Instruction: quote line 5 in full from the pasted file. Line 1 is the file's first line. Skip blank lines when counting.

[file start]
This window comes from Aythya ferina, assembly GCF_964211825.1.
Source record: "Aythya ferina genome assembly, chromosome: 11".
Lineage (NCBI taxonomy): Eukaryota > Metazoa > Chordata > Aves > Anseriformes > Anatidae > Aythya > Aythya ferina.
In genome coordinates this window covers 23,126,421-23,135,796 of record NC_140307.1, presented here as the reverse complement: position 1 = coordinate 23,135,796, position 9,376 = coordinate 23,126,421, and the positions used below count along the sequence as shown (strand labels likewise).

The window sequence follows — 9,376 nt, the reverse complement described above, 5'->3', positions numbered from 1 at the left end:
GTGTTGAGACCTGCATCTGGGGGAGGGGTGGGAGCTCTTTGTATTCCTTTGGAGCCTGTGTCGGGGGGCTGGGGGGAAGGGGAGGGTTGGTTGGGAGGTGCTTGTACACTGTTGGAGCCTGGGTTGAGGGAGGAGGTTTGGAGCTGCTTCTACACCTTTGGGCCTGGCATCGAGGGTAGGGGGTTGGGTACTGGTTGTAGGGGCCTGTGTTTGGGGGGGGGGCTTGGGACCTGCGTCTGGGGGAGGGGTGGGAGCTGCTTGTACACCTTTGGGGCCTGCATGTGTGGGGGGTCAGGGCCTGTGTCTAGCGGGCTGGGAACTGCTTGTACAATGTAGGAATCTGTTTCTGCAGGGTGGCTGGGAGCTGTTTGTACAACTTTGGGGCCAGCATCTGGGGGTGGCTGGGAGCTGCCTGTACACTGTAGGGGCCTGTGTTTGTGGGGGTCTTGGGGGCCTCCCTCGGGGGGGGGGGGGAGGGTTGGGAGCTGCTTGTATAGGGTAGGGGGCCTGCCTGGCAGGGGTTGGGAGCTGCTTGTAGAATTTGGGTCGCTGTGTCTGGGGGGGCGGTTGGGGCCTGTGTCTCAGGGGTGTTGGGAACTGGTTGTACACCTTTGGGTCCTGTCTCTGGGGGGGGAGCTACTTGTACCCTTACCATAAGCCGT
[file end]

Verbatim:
The window sequence follows — 9,376 nt, the reverse complement described above, 5'->3', positions numbered from 1 at the left end: